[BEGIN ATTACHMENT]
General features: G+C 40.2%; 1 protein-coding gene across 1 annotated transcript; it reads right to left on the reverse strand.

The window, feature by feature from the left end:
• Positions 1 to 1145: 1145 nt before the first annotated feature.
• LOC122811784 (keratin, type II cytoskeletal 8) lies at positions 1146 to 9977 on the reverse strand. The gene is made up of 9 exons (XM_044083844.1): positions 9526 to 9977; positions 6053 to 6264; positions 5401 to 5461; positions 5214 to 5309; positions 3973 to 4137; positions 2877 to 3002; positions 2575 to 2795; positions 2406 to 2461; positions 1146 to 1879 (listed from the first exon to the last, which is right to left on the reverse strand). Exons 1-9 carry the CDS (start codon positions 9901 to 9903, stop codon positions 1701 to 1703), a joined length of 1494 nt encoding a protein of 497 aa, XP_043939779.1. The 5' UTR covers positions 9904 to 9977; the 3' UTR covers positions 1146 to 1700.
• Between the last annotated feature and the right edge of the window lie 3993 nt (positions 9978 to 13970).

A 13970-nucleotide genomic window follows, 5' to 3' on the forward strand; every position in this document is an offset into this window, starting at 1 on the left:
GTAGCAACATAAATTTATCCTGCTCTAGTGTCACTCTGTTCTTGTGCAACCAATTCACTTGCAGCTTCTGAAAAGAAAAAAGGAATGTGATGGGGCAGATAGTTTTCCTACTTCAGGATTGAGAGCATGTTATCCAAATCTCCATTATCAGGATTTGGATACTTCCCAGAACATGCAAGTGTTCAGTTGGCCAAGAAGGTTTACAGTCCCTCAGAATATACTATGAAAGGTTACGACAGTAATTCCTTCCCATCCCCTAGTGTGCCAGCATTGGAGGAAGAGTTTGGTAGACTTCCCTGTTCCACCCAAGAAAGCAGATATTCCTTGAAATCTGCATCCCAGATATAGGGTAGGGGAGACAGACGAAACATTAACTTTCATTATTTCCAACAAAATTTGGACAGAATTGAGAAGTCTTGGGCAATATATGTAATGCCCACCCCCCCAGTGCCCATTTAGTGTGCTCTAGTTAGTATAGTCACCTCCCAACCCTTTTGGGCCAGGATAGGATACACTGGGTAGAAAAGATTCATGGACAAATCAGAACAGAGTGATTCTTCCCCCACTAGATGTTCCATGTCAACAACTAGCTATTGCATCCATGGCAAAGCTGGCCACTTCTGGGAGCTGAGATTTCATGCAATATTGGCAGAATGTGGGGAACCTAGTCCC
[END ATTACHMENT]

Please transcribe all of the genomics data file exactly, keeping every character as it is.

General features: G+C 40.2%; 1 protein-coding gene across 1 annotated transcript; it reads right to left on the reverse strand.

The window, feature by feature from the left end:
• Positions 1 to 1145: 1145 nt before the first annotated feature.
• LOC122811784 (keratin, type II cytoskeletal 8) lies at positions 1146 to 9977 on the reverse strand. The gene is made up of 9 exons (XM_044083844.1): positions 9526 to 9977; positions 6053 to 6264; positions 5401 to 5461; positions 5214 to 5309; positions 3973 to 4137; positions 2877 to 3002; positions 2575 to 2795; positions 2406 to 2461; positions 1146 to 1879 (listed from the first exon to the last, which is right to left on the reverse strand). Exons 1-9 carry the CDS (start codon positions 9901 to 9903, stop codon positions 1701 to 1703), a joined length of 1494 nt encoding a protein of 497 aa, XP_043939779.1. The 5' UTR covers positions 9904 to 9977; the 3' UTR covers positions 1146 to 1700.
• Between the last annotated feature and the right edge of the window lie 3993 nt (positions 9978 to 13970).

A 13970-nucleotide genomic window follows, 5' to 3' on the forward strand; every position in this document is an offset into this window, starting at 1 on the left:
GTAGCAACATAAATTTATCCTGCTCTAGTGTCACTCTGTTCTTGTGCAACCAATTCACTTGCAGCTTCTGAAAAGAAAAAAGGAATGTGATGGGGCAGATAGTTTTCCTACTTCAGGATTGAGAGCATGTTATCCAAATCTCCATTATCAGGATTTGGATACTTCCCAGAACATGCAAGTGTTCAGTTGGCCAAGAAGGTTTACAGTCCCTCAGAATATACTATGAAAGGTTACGACAGTAATTCCTTCCCATCCCCTAGTGTGCCAGCATTGGAGGAAGAGTTTGGTAGACTTCCCTGTTCCACCCAAGAAAGCAGATATTCCTTGAAATCTGCATCCCAGATATAGGGTAGGGGAGACAGACGAAACATTAACTTTCATTATTTCCAACAAAATTTGGACAGAATTGAGAAGTCTTGGGCAATATATGTAATGCCCACCCCCCCAGTGCCCATTTAGTGTGCTCTAGTTAGTATAGTCACCTCCCAACCCTTTTGGGCCAGGATAGGATACACTGGGTAGAAAAGATTCATGGACAAATCAGAACAGAGTGATTCTTCCCCCACTAGATGTTCCATGTCAACAACTAGCTATTGCATCCATGGCAAAGCTGGCCACTTCTGGGAGCTGAGATTTCATGCAATATTGGCAGAATGTGGGGAACCTAGTCCC